Electrical Systems


Some tips to assist in maintaining your electrical system …

Table of contents

  • Power for in-car accessories
  • Fitting a manual radiator fan switch - MY & Brumby
  • MY, MV Brumby - Tail-light reflector Enhancement
  • Reading the Select Monitor engine diagnostics
  • Reading the data
  • Using the select monitor protocol
  • Error Codes

Power for in-car accessories

The old Cigarette lighter has come a along way as a convenient plug-in for modern accessories, however the old wires going to it do need a little more attention & may require rewiring and upgrading with fuses …

Fitting a manual radiator fan switch - MY & Brumby

Driving the early model Subaru's through deep water can cause the electric fan to "swim" through the water and cut into the radiator thus costing a fortune. The fix for this is to add a switch to manually turn the fan off. It also is only a little more effort to manually switch the fan ON. When climbing long hills in low range the coolant fan can be helpful in advance of the load/temp. The original switch {non A/C} turns on the fan at around 98degreesC This is a bit hot when being driven hard, the coolant is boiling before the fan takes full effect.
Before you start you will need about 5M of 10-15 amp wire suggest two colours, a soldering iron and solder, heat shrink, wire cutters and strippers. The switch will need to be a three way type i.e. an off position and two on positions. If you are keen you can buy a backlit switch, the options are limitless.
1. Find the switch screwed into the radiator, its at the bottom RH side of the rad. 2. Unplug the wire off the back {there's only one}. Cut the terminal off and strip enough wire back to join your new wire onto. Join on one colour and heat shrink. 3. Join the other coloured wire on the radiator switch, you can re-use the terminal you cut off the original wire. New terminals are readily available at spare parts shops. 4. Feed the two new wires through the engine bay and through the fire wall. I used the hole for the throttle cable, there are plenty to choose from. 5. Find a good location for the new switch, i used the flat panel next to the ignition switch. Mount the switch leaving room for three new wires. 6. run the two new wires under the dash to the switch and cut off the excess. Use the excess wire to make an earth wire. I used a self tapping screw and a terminal underneath the RH kick panel/trim. 7. Terminate all the ends of the three new wires. The only trick to this is plug the wire from step two on the middle of the new switch and the other two on the two remaining terminals. 8. Turn the ignition on and test, one position should turn the fan on manually. The "automatic on" position can be tested by leaving the ignition on, removing the new wire off the radiator switch and earthing this wire to the body. Keep in mind that the fan next to your hand should start as soon as you earth the wire.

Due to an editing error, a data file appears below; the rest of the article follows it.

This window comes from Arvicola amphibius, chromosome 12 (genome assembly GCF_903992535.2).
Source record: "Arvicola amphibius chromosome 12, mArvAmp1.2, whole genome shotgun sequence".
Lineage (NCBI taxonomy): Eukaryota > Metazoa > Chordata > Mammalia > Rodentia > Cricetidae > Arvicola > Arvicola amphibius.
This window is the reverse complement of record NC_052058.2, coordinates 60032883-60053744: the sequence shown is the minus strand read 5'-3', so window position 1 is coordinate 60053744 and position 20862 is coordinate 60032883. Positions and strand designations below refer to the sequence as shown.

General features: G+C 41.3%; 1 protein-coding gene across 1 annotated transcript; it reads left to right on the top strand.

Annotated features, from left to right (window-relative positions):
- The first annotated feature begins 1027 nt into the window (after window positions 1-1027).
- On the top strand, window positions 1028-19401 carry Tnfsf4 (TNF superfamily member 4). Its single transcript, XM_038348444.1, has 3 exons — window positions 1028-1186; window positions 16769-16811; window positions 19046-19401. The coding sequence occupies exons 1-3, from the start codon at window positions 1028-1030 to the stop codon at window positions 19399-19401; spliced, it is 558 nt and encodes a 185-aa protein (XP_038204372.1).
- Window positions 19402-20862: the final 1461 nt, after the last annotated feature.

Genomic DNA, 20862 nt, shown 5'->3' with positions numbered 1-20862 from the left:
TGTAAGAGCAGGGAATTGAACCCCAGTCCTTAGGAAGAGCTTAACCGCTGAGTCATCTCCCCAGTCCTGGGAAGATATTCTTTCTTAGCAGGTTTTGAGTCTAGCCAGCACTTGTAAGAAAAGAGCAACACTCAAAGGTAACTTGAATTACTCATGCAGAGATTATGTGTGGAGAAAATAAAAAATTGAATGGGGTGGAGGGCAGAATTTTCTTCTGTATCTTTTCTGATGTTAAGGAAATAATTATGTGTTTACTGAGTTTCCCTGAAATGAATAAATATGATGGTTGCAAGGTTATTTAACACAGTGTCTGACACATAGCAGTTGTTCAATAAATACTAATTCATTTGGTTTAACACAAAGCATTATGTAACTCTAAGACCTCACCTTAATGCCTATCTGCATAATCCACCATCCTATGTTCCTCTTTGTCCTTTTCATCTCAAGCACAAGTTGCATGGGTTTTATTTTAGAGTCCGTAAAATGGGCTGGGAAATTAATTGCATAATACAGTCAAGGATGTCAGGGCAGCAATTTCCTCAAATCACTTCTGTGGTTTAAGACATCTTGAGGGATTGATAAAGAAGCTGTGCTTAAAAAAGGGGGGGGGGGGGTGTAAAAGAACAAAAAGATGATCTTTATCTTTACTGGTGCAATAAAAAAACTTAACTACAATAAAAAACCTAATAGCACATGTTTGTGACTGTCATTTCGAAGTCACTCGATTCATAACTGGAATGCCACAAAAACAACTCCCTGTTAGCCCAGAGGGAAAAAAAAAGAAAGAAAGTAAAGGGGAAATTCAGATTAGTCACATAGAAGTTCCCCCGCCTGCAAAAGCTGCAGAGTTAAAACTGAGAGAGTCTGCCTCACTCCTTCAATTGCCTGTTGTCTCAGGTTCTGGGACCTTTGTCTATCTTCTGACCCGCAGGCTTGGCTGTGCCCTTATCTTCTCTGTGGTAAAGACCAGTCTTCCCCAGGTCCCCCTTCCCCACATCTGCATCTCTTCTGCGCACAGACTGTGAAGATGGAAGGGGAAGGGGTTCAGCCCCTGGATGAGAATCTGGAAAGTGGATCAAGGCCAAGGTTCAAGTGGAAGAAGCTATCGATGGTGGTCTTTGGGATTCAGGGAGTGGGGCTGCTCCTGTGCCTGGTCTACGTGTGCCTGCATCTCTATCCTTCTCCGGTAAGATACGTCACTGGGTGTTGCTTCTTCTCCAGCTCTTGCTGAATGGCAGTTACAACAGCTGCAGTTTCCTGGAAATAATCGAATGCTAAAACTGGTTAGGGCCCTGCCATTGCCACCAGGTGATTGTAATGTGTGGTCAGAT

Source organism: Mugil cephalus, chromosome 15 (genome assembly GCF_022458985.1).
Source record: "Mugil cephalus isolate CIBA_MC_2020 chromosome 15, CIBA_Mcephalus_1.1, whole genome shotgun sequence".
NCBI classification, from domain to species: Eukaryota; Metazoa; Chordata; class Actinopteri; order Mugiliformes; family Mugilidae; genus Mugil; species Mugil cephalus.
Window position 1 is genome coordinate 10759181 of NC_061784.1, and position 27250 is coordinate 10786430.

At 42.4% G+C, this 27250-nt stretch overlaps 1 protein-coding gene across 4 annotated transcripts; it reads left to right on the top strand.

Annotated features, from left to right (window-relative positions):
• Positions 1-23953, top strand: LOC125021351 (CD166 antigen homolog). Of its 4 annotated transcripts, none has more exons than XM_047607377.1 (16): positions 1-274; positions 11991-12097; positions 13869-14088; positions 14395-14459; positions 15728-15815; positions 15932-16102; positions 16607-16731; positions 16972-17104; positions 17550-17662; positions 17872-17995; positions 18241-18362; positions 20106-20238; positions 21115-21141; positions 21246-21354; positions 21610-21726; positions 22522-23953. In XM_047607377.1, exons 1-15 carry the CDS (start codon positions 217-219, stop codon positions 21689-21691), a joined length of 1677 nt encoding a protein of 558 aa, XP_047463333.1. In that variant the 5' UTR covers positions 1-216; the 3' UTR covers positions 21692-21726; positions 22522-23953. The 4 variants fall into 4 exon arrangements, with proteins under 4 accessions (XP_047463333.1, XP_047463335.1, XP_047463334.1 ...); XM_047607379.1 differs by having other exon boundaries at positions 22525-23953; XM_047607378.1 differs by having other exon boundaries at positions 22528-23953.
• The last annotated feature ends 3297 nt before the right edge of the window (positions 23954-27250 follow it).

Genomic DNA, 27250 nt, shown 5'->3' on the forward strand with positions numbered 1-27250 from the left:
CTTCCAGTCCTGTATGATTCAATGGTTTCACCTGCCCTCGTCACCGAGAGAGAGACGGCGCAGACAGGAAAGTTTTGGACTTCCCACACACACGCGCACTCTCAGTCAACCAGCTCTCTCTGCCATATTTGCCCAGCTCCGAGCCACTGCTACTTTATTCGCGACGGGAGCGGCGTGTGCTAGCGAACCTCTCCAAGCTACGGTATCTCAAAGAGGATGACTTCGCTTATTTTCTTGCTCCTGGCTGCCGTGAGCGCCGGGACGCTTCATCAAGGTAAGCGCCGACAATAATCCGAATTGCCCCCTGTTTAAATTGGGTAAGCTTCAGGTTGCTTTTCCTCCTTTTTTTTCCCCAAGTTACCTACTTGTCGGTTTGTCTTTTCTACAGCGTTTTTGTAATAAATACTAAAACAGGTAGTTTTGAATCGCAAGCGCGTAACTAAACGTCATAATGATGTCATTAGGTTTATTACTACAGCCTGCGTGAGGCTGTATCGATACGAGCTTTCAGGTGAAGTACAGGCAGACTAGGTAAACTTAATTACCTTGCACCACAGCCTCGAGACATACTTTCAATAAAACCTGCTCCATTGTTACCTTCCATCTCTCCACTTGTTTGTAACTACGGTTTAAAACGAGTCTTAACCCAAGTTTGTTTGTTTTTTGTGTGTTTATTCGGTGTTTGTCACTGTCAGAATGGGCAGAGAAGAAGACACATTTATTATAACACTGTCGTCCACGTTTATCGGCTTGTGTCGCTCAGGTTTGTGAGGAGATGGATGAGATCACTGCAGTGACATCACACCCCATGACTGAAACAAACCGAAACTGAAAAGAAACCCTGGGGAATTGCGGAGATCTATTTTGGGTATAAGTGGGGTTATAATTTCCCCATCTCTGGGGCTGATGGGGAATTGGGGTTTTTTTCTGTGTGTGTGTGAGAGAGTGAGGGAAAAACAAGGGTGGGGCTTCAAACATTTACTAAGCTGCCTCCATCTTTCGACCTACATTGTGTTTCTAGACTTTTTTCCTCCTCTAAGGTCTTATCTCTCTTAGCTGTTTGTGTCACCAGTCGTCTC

Its probably a good idea to mark the switch positions at this point.
This procedure should not change if the car is fitted with A/C.

Tail Light Reflector Enhancement , MV Brumby , at least

Make a noticeable improvement ( 25%? ) on the silver frosting used to reflect the light from
the bulb in tail light assembly
Use light weight silver foil wrap, ( flower wrap), NOT aluminium foil from the kitchen. Cut roughly to size and cover each facet of brake and indicator compartment, reverse is optional. One facet at a time smear with silicone, stick foil in shiny side up, press into place and trim with sharp blade. For the main back facet an option is easier to coat a piece of flexible plastic such as ice cream lid and stick in place as a curved reflector. Do one side , then compare. Back up against wall and see difference in the glow. If you have a Lux meter measure the difference and post it here please !

Reading the Select Monitor engine diagnostics


All Liberty ECUs post 1989 have what is known as a select monitor port. Two of the signals from this connector are actually a computer serial port that can be used to read information from the ECU.
For example:
• Battery Voltage
• Vehicle Speed
• Engine Speed
• Coolant Temperature
• Ignition Advance
• Airflow Sensor
• Engine Load
• Throttle Position
• Injector Pulse Width
• ISU Duty Valve
• O2 Average
• O2 Minimum
• O2 Maximum
• Knock Correction
• AF Correction
• Atmospheric Pressure
• Manifold Pressure
• Boost Solenoid Duty Cycle

Reading the data

The ECU can be communicated with via a 5V TTL RS232 Serial interface, running at 1953 baud, 8 data bits, 1 even parity bit and 1 stop bit. This electrical interface is not directly compatible with a serial port from a PC so a level converter must be used to read the ECU via a PC. Due to the unusual baud rate not all serial ports will be able to be used. I use a USB->Serial converter (http://www.dontronics-shop.com/product.php?productid=16139&cat=0&page=1) with the FTDI chipset, sold by Dontronics (http://www.dontronics-shop.com).
Missing image

Sample schematic for level converter

Software to read the ECU is available HERE (http://www.vwrx.com/index.php?pg=selectmonitor)

Using the select monitor protocol

For those of us who are a bit more adventurous these are the details on how to use the select monitor protocol.
…to be continued…

Error Codes for early EJ series (Liberty/Legacy/SVX/Impreza/OB)

More info can be found here : http://www.ausubaru.com/forum/showthread.php?t=14372


to this page: web archive, TOONGA, 60766244, Bantum, AlpineRaven

Unless otherwise stated, the content of this page is licensed under Creative Commons Attribution-ShareAlike 3.0 License